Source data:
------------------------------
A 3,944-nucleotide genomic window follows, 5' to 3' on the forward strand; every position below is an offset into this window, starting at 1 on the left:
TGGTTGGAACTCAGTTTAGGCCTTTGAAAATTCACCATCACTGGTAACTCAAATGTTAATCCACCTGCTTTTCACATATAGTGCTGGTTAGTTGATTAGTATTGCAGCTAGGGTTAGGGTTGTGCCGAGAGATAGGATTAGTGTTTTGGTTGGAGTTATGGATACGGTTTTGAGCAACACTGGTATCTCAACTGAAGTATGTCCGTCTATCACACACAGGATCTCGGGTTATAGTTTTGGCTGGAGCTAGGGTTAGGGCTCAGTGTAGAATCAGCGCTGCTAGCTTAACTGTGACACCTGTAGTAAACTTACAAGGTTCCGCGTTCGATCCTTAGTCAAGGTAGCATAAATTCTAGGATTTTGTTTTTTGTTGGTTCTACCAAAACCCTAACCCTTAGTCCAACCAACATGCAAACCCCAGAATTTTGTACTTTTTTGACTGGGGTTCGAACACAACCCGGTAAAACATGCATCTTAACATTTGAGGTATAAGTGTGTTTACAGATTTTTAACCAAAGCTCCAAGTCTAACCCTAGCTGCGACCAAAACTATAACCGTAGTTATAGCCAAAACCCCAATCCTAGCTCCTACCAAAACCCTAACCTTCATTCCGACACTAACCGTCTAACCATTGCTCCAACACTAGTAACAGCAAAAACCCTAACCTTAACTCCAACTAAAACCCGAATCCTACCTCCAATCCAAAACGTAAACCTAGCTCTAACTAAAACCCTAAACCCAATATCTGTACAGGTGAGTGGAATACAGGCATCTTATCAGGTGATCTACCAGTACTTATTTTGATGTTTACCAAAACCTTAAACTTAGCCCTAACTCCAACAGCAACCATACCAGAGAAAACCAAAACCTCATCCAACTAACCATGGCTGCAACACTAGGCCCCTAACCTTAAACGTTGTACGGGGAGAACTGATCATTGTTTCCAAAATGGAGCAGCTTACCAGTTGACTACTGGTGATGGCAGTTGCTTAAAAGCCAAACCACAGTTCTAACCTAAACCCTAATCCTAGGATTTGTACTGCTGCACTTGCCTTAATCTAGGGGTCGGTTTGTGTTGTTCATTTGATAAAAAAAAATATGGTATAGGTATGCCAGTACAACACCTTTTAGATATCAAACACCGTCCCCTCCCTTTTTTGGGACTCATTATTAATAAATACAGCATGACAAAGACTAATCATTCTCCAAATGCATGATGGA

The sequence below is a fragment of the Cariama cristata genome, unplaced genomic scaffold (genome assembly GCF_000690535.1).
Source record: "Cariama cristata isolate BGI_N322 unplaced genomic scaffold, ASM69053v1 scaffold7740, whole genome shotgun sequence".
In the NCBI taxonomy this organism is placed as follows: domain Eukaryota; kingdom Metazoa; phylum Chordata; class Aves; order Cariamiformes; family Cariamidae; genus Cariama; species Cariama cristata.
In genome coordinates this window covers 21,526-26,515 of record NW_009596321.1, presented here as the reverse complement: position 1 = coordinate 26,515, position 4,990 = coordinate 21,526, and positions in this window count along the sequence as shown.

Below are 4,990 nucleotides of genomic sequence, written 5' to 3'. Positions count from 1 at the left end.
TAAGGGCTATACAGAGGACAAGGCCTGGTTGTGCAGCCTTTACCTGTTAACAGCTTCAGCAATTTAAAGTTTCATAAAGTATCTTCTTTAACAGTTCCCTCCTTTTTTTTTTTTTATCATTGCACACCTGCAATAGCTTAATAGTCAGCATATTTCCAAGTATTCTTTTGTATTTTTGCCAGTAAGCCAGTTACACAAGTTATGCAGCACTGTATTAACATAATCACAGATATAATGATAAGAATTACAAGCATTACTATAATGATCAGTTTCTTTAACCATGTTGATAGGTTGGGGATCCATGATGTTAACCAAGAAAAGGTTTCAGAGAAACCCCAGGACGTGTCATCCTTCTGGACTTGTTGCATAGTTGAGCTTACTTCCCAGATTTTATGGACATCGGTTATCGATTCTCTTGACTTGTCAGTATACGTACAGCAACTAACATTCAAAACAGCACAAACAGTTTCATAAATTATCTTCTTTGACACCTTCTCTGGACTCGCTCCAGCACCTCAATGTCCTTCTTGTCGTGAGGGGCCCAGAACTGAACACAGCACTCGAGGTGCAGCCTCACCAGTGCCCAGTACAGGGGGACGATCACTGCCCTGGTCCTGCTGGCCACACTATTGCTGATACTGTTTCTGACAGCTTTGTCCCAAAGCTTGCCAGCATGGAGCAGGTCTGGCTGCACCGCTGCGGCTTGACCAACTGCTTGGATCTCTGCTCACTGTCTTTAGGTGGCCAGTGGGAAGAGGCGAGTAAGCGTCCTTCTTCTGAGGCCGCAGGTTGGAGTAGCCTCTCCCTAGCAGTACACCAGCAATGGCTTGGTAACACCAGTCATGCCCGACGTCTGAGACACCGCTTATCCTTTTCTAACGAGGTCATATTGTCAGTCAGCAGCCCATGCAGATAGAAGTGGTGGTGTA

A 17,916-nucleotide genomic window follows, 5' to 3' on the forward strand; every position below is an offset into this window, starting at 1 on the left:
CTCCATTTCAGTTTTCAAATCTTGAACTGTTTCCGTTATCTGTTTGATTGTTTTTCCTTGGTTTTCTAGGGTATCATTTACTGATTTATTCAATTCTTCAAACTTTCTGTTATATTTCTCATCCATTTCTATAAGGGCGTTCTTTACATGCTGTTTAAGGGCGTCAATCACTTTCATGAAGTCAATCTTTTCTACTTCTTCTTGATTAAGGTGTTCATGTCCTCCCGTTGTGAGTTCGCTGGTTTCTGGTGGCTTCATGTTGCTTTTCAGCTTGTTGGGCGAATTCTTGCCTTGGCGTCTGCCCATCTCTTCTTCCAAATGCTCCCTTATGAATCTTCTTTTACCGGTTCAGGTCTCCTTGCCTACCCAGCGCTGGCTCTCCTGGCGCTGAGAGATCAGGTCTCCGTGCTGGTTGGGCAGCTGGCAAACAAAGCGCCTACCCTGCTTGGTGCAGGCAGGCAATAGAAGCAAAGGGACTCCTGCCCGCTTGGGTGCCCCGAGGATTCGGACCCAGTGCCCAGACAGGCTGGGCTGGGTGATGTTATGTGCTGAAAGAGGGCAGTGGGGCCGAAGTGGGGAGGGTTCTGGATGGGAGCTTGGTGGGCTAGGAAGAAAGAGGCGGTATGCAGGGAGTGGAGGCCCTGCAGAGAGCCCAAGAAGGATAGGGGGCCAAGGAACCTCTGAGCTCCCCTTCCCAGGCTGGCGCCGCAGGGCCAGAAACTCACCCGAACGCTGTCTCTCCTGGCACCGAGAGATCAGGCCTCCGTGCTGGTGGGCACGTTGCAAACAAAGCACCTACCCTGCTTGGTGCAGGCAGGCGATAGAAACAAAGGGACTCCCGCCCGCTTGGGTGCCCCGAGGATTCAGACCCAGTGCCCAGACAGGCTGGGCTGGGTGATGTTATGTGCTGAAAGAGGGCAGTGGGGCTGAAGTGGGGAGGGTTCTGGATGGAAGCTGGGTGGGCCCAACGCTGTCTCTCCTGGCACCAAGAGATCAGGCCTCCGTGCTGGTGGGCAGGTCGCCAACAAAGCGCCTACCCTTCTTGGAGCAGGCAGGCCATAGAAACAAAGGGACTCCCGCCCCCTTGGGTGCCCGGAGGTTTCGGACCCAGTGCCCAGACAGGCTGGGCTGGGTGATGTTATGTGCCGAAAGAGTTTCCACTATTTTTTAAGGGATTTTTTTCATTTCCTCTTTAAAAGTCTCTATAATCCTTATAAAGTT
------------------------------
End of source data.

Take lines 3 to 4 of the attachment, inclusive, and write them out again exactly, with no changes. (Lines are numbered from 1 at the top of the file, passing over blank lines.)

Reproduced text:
The sequence below is a fragment of the Cariama cristata genome, unplaced genomic scaffold (genome assembly GCF_000690535.1).
Source record: "Cariama cristata isolate BGI_N322 unplaced genomic scaffold, ASM69053v1 scaffold7740, whole genome shotgun sequence".